My youngest daughter is even *more* into Halloween than I am, so we are both so gleeful the entire month that it's a wonder the rest of the Bryants can deal with us at all.
One way we're enjoying is by watching Halloween movies. We're on a Tim Burton kick right now. His aesthetic is right there in that middle ground between whimsical and disturbing…which could probably describe us as well (though there's less mascara and lace involved for us). She's already seen and loved The Nightmare Before Christmas, Pee Wee's Big Adventure, Beetlejuice, 9, Charlie and the Chocolate Factory, and Alice in Wonderland. I'm planning to share a few more Burton favorites with her across the season.
My take: I had forgotten the lovely wedding vows. Really some of the most romantic ones I've heard. It was also very sweet how the two misfit children whose families were trying to use them for social gain actually had a connection and some hope of making each other happy in the end. A more romantic story overall than I remembered.
Her take: She loved Scraps, Victor's dead dog (who reminded her of Zero from Nightmare Before Christmas), but agreed with me that the Peter Lorre aping worm was grosser than funny. She knew almost from his entrance that Barkis Bittern was going to turn out to be the long lost "love" of the Bride. Kids these days, so steeped in tropes it's hard to surprise them.
I fell in love with this musical as a college student, listening to the Broadway recording with Angela Lansbury as Mrs. Lovett and Len Cariou as Sweeney. So, when this movie version was announced, I was hyped. I was pretty sure the youngest Bryant would love it too.
My take: Visually, it's quite a treat, gritty and atmospheric. I quite enjoyed Helena Bonham Carter's Mrs. Lovett both in singing and acting, and she has great onscreen chemistry with Johnny Depp. Johnny's Sweeney was better in visuals and speaking than singing (I loved the way he held his jaw--so stiff, seething with suppressed emotions). He was "not bad" on the singing. If I didn't already know the music as voiced by Cariou, I might have liked his take better (much like I felt about Hugh Jackman's Valjean) . The best moment in Depp's performance, in my opinion, is when Todd snaps the rest of the way and goes from wanting specific vengeance to decide that "they all deserve to die."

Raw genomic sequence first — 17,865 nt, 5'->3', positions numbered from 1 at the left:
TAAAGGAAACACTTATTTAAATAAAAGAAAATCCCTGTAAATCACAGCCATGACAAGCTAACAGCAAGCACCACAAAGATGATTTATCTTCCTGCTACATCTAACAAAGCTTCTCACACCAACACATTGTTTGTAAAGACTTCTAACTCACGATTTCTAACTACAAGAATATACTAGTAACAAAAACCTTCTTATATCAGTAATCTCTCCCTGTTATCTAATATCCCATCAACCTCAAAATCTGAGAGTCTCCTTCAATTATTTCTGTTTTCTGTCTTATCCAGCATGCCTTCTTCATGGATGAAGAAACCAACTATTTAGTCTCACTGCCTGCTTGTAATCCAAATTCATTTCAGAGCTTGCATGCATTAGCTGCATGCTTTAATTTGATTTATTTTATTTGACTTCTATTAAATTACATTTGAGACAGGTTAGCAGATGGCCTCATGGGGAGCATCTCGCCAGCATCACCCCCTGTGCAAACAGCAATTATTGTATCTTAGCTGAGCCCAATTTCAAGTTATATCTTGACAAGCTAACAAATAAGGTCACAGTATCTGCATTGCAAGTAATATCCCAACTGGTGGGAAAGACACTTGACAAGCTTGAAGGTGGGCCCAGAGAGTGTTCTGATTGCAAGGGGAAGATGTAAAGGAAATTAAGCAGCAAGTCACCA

Her take: She's becoming quite a Sondheim fan, having been enamored of Into the Woods for a year or two now. She loved the lyric complexity. She wasn't as sure about the obviously fake over-red blood for the gory scenes. She said it pulled her out of it too much, but she conceded it might have been "too horrible" if the blood had looked realistic. We agreed at the end that poor Johanna and Toby were damaged for life by the trauma of having wandered into this story.
Next up, I'm planning to show her Edward Scissorhands and Sleepy Hollow, both of which I enjoyed when they were new and haven't really seen since. My girl likes Winona Ryder, both in Stranger Things and in some of her younger roles (Heathers, Beetlejuice), so I think she'll enjoy them.
Any other Tim Burton fans out there? Which ones are your favorites and why? Any that you don't recommend?
Wednesday, October 23, 2019
Thursday, October 10, 2019
Welcome to the October Frights Blog Hop! I'm Samantha Bryant. If you visit here regularly, you already know that I'm a Halloween fan (if you're new here: Welcome to the Madhouse!).
Last year at this time, I posted a blog series on 31 days of Halloween. My *favorite* thing the past few years though, has been #nightmarefuel
The Nightmare Fuel Project is the brainchild of Bliss Morgan, a talented friend whose work you should definitely check out!
Each day in October, she posts a creepy picture prompt and invites anyone who wants to play along to create something macabre or magnificent and post it for the group to enjoy. This is my third year playing along, writing creepy flash fiction each night in celebration of spooky season.
Here's my favorite of what I've written so far this year. You can check out all my creepy flash fiction for the project on my Facebook page.
The Other Jack
Jimmy had to pretend he didn’t hear a lot of things these days, especially if Mom wasn’t home. He’d never tell, of course. Brothers didn’t rat on each other, even if the girls were mean or the smoke smelled weird.
But he missed the nights when Jack would turn a light on the plexiglass wall and make shadowpuppets for him or press his face against the wall smooshing it comically and getting them both in trouble for wild laughter.